The latest superhero movie is a forgettable CGI-filled affair
One would think that after all the super-hero origin films we’ve had in the last decade-plus, studios would have enough material to develop existing characters. Apparently not, as we have yet another super-powered origin story, only this time, with the added twist that he’s an anti-hero.
Black Adam (2022) takes place in the DC Universe of Superman and Batman. The fictional Middle-Eastern country of Kahndaq is rife with exploiting mercenaries, but when archeologist Adrianna Tomaz (Sarah Shahi) uncovers an ancient tomb, she awakens a being that had been dormant for 5,000 years: Teth Adam (Dwayne Johnson). With powers rivaling those of the most powerful superheroes (flight, lightning, bullet-proof, super-strength), American operative Amanda Waller (Viola Davis) mobilizes superhero team the Justice Society to capture him.
The film is directed by Jaume Collet-Serra, who made his way through the mid-budget action thriller genre of Liam Neeson movies, before jumping onto blockbusters with such films as last year’s Jungle Cruise (2021). With Black Adam Collet-Serra fully makes the transition to mindless blockbuster. As with his other films, the Spaniard is unable to give too distinct a look to his films, which are devoid of any distinct style. This makes Black Adam feel much more like a factory product than an individual’s creative vision. Just as with Jungle Cruise, Collet-Serra also relies heavily on CGI for everything from his setting, to his action scenes, and even his characters’ costumes. This over-working of the visual effects department taxes them to the point that everything looks fake and computer generated. The result is a film that is a mishmash of CGI thrown onto the screen.
To have to undergo another superhero origin is something that audiences simply shouldn’t have to suffer again. As such, much of the first third of this film with the “fish-out-of-water” beats feels incredibly stale. Black Adam also seemed to have been under a quota from the studio of having to deliver pointless action scenes every 10 minutes. This makes for increasingly low stakes for every fight, as you can obviously predict our heroes are going to be fine. Collet-Serra can’t donate much creativity or intensity to his fight and fantasy sequences either, making them seem interchangeable and forgettable once they end.
Black Adam did start to get intriguing when it posited the questions of western heroes coming to the Middle-East to “save” people from themselves. While it’s jarring to see children in the film encouraging Teth Adam to murder men to solve their issues, the counterargument of rejecting the Justice Society who comes to their country and tells them how to run it, is an interesting one. However, once you start to piece out what Black Adam is saying with this, it becomes more problematic. Does the Middle-East’s only superhero have to be a violent and destructive one? One that is constantly battling Americans? Is violence the only way to solve a broken country’s issues?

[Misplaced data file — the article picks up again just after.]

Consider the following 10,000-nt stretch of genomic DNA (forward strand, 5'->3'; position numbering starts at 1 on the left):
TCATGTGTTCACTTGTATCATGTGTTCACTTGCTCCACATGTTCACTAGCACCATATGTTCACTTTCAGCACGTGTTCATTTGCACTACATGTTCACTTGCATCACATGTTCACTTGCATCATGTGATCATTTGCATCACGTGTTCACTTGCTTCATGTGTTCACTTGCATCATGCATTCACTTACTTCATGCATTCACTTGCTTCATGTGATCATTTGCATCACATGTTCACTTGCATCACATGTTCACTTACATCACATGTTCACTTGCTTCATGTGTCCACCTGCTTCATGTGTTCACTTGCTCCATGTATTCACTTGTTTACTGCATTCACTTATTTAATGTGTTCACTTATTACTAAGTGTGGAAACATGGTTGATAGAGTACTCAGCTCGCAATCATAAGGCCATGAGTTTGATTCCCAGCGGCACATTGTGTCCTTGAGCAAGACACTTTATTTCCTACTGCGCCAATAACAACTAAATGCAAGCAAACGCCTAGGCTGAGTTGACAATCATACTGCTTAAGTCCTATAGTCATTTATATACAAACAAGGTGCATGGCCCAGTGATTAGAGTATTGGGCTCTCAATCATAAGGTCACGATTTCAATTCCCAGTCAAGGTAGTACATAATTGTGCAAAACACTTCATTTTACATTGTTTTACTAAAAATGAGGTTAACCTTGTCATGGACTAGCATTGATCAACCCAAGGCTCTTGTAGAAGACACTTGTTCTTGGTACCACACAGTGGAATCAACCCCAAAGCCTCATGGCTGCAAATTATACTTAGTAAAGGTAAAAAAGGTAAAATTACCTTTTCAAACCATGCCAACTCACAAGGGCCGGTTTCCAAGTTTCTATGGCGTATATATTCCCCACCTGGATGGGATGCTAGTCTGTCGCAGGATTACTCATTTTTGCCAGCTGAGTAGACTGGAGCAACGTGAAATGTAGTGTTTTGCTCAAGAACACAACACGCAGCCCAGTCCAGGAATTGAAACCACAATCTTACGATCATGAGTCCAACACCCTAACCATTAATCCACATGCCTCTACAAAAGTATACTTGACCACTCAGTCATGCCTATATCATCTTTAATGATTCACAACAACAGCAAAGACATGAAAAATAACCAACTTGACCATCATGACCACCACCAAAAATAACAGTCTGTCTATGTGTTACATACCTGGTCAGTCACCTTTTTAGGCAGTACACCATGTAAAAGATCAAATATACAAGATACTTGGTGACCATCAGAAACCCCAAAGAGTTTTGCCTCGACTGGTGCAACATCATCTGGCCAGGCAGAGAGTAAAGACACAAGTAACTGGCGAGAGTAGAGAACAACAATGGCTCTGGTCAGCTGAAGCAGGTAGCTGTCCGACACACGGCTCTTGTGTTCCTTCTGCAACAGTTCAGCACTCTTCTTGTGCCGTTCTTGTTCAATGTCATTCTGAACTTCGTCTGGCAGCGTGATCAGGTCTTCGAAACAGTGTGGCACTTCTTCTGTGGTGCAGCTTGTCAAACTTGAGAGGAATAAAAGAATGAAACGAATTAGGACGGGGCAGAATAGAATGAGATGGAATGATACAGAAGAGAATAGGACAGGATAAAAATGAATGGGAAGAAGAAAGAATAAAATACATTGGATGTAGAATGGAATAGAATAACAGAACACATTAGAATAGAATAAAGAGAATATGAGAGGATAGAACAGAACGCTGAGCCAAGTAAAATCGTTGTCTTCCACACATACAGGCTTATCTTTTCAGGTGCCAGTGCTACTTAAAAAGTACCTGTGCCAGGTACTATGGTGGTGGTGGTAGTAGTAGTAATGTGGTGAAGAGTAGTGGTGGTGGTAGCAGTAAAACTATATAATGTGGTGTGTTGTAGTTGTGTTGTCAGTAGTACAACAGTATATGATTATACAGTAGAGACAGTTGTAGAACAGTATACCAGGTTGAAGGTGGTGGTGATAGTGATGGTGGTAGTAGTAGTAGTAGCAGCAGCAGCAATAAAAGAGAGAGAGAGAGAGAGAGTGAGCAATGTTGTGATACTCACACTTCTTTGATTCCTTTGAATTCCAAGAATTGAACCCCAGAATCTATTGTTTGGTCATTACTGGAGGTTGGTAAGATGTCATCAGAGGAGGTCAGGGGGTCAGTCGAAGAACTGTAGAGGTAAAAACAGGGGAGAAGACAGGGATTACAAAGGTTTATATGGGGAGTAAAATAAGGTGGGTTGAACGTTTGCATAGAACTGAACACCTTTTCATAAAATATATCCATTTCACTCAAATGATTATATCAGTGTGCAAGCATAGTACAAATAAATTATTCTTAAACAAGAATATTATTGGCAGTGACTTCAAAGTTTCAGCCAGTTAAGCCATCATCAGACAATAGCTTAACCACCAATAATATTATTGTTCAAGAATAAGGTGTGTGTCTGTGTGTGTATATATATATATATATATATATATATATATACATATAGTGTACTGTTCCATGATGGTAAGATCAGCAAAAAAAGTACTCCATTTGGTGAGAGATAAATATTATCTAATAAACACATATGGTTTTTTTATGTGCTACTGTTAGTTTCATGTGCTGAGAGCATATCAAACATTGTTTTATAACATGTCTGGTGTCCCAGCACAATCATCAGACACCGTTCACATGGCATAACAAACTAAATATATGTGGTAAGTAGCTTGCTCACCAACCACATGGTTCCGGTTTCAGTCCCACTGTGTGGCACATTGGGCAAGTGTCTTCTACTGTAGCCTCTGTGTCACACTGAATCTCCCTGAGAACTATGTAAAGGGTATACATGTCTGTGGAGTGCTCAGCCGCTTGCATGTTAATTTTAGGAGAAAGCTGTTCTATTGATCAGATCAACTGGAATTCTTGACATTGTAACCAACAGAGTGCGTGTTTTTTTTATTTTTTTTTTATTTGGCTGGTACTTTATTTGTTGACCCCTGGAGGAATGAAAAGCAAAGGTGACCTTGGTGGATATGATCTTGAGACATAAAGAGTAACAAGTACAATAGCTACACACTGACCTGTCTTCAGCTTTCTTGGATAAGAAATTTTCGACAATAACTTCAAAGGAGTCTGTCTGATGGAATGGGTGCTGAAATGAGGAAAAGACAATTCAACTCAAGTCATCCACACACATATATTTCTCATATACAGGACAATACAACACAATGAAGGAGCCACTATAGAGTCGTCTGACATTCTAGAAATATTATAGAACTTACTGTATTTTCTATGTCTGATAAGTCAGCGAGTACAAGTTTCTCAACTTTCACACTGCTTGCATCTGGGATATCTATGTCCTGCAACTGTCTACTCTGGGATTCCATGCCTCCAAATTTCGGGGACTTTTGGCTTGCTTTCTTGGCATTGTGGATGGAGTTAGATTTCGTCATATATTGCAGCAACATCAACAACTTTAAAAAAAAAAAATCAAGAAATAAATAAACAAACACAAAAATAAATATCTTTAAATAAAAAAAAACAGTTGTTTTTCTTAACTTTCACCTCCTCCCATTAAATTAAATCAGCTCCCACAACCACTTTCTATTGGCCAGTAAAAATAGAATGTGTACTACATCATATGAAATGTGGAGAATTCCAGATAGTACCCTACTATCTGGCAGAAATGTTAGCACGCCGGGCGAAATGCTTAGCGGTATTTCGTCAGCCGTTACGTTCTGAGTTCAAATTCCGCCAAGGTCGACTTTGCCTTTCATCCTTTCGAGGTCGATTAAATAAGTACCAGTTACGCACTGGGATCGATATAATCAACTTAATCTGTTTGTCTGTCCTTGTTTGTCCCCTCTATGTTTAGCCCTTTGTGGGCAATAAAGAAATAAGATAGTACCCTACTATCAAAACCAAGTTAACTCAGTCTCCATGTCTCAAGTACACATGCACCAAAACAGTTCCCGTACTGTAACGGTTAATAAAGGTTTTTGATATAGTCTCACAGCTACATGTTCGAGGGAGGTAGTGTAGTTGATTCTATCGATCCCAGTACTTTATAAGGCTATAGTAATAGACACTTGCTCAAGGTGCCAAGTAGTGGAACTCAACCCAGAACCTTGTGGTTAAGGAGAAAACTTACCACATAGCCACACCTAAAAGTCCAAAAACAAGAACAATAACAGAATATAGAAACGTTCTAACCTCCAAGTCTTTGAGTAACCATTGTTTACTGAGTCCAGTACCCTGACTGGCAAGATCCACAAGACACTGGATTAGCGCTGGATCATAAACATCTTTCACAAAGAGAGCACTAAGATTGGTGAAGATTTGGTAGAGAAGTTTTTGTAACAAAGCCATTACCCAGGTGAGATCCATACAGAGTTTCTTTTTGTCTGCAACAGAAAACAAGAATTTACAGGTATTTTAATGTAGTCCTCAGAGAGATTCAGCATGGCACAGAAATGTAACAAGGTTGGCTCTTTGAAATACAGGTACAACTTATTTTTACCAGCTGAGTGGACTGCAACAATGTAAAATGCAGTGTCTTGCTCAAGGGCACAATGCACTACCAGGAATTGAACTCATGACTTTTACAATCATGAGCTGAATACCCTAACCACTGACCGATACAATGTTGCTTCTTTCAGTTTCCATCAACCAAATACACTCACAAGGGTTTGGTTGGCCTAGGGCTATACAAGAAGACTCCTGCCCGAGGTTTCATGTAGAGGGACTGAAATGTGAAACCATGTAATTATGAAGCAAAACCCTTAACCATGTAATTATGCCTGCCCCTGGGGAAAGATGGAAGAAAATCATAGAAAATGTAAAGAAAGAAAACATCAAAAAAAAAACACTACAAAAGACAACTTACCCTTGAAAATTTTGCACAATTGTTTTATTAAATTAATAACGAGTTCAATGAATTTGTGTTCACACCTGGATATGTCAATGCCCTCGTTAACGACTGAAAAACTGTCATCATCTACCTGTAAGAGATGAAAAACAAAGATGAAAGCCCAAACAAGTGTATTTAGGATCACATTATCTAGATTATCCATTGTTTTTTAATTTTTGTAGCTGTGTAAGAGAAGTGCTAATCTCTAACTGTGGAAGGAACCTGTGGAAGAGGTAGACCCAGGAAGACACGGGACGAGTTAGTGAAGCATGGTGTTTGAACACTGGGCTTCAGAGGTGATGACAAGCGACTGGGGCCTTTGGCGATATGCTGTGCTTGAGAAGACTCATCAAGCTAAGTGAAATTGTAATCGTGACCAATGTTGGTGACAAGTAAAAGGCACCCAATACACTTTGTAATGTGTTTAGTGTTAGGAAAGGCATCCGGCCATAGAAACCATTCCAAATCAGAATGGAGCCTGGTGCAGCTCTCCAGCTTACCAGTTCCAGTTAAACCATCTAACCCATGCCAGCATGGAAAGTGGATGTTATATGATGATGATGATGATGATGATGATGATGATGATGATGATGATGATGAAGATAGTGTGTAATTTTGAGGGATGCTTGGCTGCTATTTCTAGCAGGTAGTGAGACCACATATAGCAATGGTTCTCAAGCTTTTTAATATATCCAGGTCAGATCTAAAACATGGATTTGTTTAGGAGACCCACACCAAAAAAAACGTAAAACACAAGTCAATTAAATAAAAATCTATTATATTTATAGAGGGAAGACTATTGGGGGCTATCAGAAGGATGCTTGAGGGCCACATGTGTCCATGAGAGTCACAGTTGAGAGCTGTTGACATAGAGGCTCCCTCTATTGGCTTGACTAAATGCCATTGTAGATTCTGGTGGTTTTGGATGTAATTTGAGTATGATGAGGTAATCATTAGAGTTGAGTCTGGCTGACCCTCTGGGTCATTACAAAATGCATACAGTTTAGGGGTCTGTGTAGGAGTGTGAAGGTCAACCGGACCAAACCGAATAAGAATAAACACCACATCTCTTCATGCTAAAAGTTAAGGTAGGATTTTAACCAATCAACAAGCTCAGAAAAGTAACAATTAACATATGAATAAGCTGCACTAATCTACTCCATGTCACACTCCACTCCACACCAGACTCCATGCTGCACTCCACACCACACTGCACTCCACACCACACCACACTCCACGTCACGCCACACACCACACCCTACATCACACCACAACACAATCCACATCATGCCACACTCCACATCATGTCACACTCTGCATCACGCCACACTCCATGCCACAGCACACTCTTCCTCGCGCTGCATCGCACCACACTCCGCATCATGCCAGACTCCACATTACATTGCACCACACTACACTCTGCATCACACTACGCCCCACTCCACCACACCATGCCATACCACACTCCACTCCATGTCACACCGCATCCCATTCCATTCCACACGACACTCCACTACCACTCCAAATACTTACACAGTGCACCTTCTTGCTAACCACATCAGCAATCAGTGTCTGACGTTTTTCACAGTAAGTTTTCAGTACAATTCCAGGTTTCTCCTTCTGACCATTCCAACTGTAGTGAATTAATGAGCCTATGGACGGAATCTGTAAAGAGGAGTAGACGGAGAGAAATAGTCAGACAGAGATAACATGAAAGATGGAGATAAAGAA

Johnson as the lead anti-hero doesn’t have much to do in a character that is mostly silent and angry, though his physique surely does impress. The members of the Justice Society were more convincing and colorful, but largely remained one-note characters. Pierce Brosnan is a standout as the Doctor Strange-like Doctor Fate, lending a surprising depth to an otherwise superficial character. There was also some welcome chemistry between the rookie superhero characters of Cyclone and Atom Smasher played by Quintessa Swindwell and Noah Centineo respectively. These prove to be promising seeds for their characters to appear in future films.
In the end, Black Adam proves to be a forgettable and cliché superhero movie. The finale is of course ripe with a sky-beam, fake-out deaths, and an army of weak minions that side characters can distract themselves with. The anti-hero aspect is not played with enough and the larger anti-colonial commentary sloppily starts to turn against the film when you stop to think about it. This results into an interchangeable and CGI-dizzying film that fades away from your memory as you exit the theater.